Every living organism and this includes plants, requires nutrients. Nutrients (fertilizers) for growing cannabis can be inorganic (synthetically manufactured) or they can be organic. Simply spoken, growing organically means growing in soil with everything that is used for your grow is derived from living things. No synthetically made compounds, such as chemical salts or inorganic pesticides are used in the growing process.
Organic Nutrients Pros & Cons
Organic nutrients for marijuana are those types of nutrients that are made of or come from living “organic” sources like plants or animal waste. Some other substances, for example, mineral rock dust or gypsum can also be referred to as organic fertilizers.
Pros of Organic Grows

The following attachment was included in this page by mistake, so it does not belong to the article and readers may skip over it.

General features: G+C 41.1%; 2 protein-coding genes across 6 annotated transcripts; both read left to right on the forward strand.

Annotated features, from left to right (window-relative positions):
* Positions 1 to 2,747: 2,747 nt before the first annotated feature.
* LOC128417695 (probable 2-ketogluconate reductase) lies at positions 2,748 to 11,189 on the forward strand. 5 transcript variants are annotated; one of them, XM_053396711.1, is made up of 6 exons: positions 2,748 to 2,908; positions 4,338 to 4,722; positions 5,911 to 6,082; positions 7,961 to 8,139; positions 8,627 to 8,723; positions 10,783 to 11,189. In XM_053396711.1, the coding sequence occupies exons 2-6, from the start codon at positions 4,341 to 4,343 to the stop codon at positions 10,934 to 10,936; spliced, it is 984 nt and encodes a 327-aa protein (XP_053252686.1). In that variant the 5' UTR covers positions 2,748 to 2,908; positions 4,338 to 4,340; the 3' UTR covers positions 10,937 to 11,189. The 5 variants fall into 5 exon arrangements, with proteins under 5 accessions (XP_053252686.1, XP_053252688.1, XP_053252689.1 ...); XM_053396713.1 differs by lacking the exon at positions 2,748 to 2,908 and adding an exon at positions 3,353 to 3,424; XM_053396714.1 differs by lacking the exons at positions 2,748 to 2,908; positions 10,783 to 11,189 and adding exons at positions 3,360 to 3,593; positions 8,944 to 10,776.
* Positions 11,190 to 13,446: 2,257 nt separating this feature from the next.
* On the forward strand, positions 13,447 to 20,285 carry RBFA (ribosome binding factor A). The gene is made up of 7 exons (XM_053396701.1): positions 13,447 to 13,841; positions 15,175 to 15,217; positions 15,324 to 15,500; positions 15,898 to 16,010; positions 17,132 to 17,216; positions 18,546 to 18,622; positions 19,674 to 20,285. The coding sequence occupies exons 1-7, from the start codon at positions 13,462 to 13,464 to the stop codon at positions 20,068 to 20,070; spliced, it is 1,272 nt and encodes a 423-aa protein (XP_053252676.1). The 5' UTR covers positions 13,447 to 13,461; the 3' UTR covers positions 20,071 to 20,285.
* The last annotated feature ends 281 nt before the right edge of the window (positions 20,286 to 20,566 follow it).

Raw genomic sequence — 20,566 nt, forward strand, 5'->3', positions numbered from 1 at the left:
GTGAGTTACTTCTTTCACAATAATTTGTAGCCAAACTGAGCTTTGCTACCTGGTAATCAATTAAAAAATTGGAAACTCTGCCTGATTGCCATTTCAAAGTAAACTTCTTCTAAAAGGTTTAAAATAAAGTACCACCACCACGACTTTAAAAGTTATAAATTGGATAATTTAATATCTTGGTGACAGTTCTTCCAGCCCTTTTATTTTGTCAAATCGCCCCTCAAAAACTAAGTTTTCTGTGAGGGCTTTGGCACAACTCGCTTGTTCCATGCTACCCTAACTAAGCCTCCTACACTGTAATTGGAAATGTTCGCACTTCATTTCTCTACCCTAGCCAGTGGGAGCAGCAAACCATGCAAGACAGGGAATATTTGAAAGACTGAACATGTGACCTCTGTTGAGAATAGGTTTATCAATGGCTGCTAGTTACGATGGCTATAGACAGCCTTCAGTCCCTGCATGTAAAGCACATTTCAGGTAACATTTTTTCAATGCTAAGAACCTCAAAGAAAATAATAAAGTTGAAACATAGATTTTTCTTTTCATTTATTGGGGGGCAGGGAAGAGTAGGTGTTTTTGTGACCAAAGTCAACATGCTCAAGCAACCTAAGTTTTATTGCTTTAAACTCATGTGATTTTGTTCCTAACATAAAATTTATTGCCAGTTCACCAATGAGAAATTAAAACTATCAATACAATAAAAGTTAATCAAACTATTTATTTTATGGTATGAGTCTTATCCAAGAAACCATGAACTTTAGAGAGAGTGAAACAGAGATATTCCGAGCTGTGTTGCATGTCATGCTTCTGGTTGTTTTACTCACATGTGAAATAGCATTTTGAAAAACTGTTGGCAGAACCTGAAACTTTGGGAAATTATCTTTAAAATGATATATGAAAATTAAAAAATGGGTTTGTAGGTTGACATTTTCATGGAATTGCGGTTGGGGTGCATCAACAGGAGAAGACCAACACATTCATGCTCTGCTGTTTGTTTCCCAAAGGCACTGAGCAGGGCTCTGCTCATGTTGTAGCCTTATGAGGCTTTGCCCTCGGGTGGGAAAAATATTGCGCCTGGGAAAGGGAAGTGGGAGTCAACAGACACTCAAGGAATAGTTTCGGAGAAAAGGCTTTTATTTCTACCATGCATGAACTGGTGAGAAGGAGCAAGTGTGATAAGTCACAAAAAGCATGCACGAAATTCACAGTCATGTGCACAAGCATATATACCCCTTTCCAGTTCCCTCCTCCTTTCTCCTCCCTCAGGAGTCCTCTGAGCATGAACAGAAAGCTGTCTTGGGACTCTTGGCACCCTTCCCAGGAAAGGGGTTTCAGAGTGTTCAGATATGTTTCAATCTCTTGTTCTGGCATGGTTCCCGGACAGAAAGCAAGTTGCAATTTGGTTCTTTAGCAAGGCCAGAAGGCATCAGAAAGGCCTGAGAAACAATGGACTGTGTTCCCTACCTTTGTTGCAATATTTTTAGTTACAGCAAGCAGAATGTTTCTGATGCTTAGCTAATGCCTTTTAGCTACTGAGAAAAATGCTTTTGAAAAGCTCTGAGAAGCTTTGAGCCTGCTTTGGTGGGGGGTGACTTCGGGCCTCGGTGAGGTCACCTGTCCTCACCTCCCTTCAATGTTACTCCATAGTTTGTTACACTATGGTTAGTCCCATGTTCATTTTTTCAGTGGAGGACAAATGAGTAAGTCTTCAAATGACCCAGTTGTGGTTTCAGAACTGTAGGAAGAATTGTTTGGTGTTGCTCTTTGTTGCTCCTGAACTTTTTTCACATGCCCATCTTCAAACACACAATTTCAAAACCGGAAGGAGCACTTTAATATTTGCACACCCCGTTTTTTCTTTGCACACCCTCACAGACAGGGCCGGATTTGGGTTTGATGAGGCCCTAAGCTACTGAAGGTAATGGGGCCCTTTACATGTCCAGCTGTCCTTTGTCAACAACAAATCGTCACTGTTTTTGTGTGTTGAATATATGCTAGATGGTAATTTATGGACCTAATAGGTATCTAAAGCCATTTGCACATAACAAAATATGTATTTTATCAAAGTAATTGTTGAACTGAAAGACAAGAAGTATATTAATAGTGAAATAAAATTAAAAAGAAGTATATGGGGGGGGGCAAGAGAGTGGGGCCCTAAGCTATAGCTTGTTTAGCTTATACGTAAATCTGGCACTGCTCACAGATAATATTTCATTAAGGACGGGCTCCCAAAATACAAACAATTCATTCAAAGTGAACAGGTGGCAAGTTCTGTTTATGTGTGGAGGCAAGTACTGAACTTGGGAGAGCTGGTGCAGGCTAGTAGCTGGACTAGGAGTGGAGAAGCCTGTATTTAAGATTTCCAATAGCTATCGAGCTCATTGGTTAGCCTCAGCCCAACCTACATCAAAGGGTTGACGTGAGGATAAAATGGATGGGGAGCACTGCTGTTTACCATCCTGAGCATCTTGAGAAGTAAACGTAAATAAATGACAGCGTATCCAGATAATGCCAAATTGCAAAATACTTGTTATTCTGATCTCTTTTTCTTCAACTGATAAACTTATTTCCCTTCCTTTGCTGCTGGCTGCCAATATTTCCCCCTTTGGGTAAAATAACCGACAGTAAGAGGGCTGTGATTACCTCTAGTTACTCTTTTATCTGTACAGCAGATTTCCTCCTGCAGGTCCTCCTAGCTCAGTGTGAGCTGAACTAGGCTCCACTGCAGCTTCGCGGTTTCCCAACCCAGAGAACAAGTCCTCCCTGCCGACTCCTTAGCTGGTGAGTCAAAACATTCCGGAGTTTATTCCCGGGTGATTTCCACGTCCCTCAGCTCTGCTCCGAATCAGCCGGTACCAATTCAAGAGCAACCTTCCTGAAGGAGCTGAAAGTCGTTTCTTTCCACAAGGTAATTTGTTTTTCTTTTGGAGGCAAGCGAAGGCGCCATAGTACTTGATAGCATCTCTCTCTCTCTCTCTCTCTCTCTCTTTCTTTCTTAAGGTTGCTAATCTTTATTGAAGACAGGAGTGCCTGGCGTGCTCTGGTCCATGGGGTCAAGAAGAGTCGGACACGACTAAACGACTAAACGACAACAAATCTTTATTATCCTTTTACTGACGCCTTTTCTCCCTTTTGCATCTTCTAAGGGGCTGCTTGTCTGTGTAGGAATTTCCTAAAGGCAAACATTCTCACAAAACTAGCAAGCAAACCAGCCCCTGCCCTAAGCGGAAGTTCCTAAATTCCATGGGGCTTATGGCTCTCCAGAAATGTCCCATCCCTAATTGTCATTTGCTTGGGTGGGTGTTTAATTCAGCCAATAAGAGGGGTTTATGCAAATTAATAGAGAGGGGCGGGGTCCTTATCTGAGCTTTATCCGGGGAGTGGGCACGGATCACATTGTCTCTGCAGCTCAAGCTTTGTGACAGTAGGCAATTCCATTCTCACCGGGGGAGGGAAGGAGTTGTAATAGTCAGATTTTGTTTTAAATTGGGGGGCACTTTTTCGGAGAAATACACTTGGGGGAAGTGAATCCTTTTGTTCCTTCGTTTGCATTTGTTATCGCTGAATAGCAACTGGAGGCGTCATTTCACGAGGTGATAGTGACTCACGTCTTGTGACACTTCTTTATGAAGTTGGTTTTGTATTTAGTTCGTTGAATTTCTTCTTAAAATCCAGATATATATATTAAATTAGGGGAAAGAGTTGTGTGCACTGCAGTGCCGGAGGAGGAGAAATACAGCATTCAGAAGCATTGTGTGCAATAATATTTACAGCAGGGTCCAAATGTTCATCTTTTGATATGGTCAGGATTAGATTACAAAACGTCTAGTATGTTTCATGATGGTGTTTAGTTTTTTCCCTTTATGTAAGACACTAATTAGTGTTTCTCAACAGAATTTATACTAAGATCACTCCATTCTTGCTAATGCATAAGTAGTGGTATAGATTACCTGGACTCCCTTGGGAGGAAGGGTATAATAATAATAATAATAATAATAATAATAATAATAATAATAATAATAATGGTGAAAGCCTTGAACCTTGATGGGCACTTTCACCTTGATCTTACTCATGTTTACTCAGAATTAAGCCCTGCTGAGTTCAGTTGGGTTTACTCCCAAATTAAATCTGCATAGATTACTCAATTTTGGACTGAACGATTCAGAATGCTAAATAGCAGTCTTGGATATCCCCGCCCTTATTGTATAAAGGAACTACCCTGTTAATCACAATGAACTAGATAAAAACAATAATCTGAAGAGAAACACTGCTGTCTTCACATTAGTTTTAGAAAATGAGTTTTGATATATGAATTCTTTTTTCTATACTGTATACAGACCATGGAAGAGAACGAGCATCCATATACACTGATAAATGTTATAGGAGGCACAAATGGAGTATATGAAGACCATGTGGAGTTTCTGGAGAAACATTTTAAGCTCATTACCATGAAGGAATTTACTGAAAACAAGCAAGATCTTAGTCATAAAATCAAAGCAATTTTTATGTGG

- There are several benefits of using organic nutrients for growing. As compared to chemical fertilizers, organic nutrients are normally slower releasing which means there is less of a chance for overfeeding and nutrient burn.
- Organic nutrients have a beneficial effect on microorganisms that are living in your soil, which in turn benefit your plants’ growth.
- Since organic nutrients are made from natural substances, they also tend to be renewable and ecologically sustainable.
- Beneficial organics, including growth-boosting microorganisms, stay in the soil, so there is less a chance of nutrient runoff and waste.
- When compared to feeding your plants with synthetic nutrients, when you grow organically it is for the most part about improving your soil and as a result, it improving the growth and health of your plants.